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Several noob questions - interested in wood boiler to supplement oil boiler

Post in 'The Boiler Room - Wood Boilers and Furnaces' started by gandalf, Feb 10, 2008.

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  1. gandalf

    gandalf Member

    Joined:
    Feb 10, 2008
    Messages:
    13
    Loc:
    Lancaster, PA
    Hi there!

    Our family owns a 1935 2-story brick duplex with a (currently) unfinished basement and walk up attic. Finished square footage is roughly 1000 (slightly more) and with basement and attic (will likely finish), near 2000 square feet. The house is not very well insulated--I no longer first think of the Vietnam War when I hear the word draft.

    The current heating system is an oil boiler with 7 cast-iron hot water radiators. A brick fireplace is in the living room. It appears the oil boiler (in basement) vents through the fireplace chimney.

    I am interested in replacing or supplementing our oil boiler with an indoor wood-fired boiler and would like to hook into the existing hot-water radiator system.

    Where do I start? Should I be talking to a plumber or HVAC specialist...?

    I haven't really done due diligence, but the Greenfire 90 (greenfirefurnaces.com) and the Greenwood 100 (greenwoodfurnace.com) have so far impressed me the most. A problem with the Greenfire; it is slightly wider than the entrance to our basement.

    Are there good sources for used wood boilers? Not sure we're ready to fork over $3000 or more plus installation.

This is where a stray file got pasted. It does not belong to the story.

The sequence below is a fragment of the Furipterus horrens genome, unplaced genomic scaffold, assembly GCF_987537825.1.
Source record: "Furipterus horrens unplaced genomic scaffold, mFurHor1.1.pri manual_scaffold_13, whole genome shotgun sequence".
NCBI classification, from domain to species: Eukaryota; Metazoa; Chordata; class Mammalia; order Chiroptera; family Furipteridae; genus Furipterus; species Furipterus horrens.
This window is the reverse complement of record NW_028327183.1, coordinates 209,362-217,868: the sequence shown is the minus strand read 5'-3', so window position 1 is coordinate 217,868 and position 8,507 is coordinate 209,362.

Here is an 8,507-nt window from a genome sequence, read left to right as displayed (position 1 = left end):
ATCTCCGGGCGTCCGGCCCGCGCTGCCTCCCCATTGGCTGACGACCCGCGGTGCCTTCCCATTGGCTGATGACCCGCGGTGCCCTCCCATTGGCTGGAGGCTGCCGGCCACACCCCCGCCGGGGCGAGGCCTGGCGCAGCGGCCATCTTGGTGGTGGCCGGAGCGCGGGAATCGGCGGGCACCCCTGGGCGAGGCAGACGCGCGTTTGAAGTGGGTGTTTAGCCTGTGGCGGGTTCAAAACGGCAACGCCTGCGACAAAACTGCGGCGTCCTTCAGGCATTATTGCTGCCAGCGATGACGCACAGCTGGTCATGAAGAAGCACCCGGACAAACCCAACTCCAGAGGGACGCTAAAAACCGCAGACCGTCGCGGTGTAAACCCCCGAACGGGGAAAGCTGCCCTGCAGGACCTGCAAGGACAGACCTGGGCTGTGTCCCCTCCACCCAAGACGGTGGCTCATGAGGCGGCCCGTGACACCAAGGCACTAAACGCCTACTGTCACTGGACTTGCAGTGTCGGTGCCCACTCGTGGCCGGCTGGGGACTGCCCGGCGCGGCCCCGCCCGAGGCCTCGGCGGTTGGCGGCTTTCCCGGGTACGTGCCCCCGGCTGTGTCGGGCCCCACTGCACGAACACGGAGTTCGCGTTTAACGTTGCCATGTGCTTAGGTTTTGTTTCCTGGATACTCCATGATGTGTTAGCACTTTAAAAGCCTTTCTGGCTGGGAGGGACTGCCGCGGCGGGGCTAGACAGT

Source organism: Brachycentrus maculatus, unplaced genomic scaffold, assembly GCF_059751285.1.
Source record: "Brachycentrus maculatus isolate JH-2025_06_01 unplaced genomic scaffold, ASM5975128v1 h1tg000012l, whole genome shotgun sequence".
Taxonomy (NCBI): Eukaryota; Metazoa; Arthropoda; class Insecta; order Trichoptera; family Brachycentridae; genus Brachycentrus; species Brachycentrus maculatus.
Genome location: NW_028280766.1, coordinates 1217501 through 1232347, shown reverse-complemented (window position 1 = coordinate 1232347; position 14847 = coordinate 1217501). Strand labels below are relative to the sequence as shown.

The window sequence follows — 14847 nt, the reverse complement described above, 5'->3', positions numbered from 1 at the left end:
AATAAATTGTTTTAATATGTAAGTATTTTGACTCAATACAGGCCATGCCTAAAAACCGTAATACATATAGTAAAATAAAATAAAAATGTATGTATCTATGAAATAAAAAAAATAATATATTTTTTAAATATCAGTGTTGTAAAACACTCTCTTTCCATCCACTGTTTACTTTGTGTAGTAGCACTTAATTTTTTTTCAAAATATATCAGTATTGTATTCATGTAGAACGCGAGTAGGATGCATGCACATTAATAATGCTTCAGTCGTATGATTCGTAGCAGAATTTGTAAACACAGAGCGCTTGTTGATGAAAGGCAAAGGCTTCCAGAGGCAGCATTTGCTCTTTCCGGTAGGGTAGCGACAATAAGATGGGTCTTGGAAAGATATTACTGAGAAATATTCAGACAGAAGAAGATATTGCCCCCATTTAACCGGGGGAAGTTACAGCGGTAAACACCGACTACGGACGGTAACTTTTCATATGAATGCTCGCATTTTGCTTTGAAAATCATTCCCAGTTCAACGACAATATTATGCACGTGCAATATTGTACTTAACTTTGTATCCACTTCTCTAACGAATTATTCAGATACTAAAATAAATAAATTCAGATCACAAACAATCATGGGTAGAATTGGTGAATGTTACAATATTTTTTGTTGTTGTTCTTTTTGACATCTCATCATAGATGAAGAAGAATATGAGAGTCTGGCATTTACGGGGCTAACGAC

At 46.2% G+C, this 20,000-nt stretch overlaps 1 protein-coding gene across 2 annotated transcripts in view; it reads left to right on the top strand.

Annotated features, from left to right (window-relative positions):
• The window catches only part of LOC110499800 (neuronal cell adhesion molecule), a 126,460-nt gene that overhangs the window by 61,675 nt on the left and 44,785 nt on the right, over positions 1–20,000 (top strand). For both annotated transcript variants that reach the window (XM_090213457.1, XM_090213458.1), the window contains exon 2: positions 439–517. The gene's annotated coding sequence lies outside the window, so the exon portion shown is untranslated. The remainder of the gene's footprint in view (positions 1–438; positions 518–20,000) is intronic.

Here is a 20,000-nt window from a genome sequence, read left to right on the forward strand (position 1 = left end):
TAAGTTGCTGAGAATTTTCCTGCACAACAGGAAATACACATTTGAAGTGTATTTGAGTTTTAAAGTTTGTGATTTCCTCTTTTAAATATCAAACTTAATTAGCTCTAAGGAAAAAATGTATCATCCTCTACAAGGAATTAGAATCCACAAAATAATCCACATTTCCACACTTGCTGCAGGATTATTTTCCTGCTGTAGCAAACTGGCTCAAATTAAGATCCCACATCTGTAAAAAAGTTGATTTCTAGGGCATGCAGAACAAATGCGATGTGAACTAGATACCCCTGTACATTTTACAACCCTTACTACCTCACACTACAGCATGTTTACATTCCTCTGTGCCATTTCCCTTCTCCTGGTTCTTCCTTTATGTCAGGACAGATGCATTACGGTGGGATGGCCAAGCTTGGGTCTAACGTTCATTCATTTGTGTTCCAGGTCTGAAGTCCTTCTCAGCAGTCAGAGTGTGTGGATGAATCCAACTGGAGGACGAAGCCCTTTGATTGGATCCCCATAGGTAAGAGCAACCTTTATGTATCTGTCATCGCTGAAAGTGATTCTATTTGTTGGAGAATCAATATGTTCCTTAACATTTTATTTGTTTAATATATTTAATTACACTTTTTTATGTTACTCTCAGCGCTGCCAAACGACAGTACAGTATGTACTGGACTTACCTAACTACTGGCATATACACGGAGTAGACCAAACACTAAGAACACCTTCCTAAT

How the heck do you move a 1-ton+ piece of equipment? It's not like we can put 10-20 guys on it. Our basement entry (accessible by outdoor stairs) isn't that accommodating. Or do these things come with "some assembly required"?

    Any ideas/guesstimates of installation cost? I'm assuming we can use existing chimney though it may need to be lined.

    Sorry about the rambling!

    TIA,

    Gandalf

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  2. Jersey Bill

    Jersey Bill Member

    Joined:
    Jan 21, 2008
    Messages:
    132
    Loc:
    Central NJ
    gandalf,
    your biggest issue will be a new flue, which can cost as much as the boiler. a wood boiler cannot share a flue with any other device. (and your oil burner should not be sharing a flue with your fireplace) I would guess that its not sharing a flue, but there are 2 clay liners in the same chimney.

    All things remaining equal, you would need to run a new metal flue up to the top next to the chimney.

    If you have gas, you can get a gas boiler that doesnt need a flue (direct vent) and use the existing flue for the wood boiler.

    Look on EBAY for used equipment. To get something heavy into your basement contact a moving company. I had my boiler shipped to a local mover, they brought it into my basement, but it fit through the door.
  3. Eric Johnson

    Eric Johnson Mod Emeritus

    Joined:
    Nov 18, 2005
    Messages:
    5,725
    Loc:
    Central NYS